I think Cadillac was at one time (in the 50's and 60's) a car that a lot of Americans would have named as the one to own if they were rich enough. Hence, the saying "this is the Cadillac of ___", This of course is not really enough to make a car of today the standard of the world, but should be part of the definition. BMW's are recognized world wide in some circles as desirable cars. However, BMW does not dominate the luxury car market world wide.
  • aldwaldw Posts: 82
    Manufacturing excellence was the most important standard for Cadillac to have, that was what made their reputation to begin with, and impacted the customer's direct usage more than many other factors. This quality was such that Rolls used Caddy transmissions for year starting in the 1950's. This is the quality that Caddy strives to gain even more so than being a performance standard, regardless of personal tastes.
  • circlewcirclew Posts: 8,372
    Caddy WAS great at one time. The operative word was. Now not even close.

    That's the current reality. The past is gone but not forgot! Not by a long shot. That's the key reason Caddy lost it's way. It forgot!!!!!!!

    Regards,
    OW
  • lemkolemko Posts: 15,162
    What the heck are you talking about "badge-engineering of today." Cadillacs are significantly different from other GM marques, you could not simply call it badge-engineering. They have their own unique drivetrains for one. If you want to talk about platform-sharing, well that goes on over at Lexus, Infiniti, and Acura as well. They share a lot of parts with their lesser Toyota, Nissan, and Honda counterparts. Sheesh, you make it sound like Cadillac just takes a Chevrolet Impala and slaps a wreath and crest on it and calls it a DeVille. Hello? They didn't even do that back in the 1980s which was OVER TWENTY YEARS AGO!!!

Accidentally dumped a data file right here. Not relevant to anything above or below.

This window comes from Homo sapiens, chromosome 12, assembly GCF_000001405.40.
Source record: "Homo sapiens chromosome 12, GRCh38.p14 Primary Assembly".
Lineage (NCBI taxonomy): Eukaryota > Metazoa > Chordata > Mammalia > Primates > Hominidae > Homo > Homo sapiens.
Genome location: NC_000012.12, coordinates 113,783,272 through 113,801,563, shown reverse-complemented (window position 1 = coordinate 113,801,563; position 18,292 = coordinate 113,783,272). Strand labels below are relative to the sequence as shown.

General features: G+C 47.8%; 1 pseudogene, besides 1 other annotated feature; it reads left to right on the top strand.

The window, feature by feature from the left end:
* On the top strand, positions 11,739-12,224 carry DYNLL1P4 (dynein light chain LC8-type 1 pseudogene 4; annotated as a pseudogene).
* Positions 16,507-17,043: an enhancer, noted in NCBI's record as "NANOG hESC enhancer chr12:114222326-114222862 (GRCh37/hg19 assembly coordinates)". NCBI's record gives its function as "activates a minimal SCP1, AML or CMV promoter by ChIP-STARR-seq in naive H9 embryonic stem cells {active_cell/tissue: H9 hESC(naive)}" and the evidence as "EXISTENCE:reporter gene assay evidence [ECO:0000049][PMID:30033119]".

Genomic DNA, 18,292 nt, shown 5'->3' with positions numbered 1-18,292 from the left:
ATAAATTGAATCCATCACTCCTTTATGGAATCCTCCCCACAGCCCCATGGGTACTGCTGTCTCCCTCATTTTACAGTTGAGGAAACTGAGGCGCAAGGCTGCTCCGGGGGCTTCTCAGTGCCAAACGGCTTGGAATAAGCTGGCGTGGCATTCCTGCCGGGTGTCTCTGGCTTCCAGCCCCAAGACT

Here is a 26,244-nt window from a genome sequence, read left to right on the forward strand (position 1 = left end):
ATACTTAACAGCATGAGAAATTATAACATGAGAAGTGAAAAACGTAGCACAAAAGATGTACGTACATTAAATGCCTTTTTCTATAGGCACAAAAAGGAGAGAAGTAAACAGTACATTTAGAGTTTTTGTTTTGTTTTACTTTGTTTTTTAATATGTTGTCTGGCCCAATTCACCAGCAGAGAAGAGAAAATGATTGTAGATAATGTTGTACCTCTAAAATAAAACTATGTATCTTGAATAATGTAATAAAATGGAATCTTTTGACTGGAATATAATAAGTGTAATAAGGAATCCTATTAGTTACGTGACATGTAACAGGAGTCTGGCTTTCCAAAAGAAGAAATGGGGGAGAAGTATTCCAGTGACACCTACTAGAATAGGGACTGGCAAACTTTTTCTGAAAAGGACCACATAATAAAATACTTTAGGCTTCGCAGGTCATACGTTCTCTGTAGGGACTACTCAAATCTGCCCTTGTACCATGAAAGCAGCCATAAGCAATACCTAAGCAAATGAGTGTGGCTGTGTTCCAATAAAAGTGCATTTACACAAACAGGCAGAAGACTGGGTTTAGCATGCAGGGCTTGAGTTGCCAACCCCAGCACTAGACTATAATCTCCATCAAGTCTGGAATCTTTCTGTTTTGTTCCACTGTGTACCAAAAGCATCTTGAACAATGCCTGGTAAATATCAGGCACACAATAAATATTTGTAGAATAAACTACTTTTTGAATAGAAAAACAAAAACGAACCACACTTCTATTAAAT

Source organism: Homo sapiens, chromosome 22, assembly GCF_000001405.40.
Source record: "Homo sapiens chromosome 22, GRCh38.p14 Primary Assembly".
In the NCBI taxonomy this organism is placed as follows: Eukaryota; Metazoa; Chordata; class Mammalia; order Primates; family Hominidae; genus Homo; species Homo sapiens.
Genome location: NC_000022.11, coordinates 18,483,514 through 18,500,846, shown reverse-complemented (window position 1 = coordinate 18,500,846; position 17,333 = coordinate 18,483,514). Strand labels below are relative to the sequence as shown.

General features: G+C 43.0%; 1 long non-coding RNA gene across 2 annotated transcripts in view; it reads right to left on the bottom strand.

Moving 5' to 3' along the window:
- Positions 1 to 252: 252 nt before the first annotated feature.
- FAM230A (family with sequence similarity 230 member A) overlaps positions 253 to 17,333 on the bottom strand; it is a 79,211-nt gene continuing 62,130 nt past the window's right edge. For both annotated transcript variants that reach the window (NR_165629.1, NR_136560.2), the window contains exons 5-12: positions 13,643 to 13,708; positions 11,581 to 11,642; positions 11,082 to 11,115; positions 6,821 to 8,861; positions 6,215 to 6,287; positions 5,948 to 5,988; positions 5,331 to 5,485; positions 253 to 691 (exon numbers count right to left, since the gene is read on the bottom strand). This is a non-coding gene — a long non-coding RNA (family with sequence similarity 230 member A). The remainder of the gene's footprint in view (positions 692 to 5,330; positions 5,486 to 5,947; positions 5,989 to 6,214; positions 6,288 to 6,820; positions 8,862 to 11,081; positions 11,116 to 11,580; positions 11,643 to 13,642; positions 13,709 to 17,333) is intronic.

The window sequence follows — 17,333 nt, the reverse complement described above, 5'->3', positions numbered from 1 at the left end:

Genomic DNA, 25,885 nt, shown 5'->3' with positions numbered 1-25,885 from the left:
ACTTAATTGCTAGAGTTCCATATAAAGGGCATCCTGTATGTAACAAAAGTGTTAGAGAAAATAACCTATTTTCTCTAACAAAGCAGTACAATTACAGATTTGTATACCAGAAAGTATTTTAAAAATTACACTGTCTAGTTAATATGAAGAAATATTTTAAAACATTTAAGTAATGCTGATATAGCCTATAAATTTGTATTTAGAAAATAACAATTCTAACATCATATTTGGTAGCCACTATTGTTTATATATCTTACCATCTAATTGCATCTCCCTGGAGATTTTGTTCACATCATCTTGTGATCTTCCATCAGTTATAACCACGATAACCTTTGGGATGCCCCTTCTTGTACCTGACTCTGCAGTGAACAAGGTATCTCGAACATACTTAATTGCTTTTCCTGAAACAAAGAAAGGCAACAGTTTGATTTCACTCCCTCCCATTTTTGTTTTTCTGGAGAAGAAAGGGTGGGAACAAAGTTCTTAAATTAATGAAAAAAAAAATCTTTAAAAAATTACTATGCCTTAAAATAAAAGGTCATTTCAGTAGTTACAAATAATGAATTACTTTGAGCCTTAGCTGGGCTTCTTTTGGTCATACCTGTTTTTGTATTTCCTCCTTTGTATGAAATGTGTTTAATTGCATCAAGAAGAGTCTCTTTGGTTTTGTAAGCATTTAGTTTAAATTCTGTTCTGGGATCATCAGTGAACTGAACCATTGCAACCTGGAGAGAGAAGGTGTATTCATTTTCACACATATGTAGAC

Cadillac is the standard to me! I can at least count on it to get me to work in the morning, I can count on everything working properly, and it won't cause me to file for bankruptcy any time it needs to be serviced or repaired like those cherished German marques.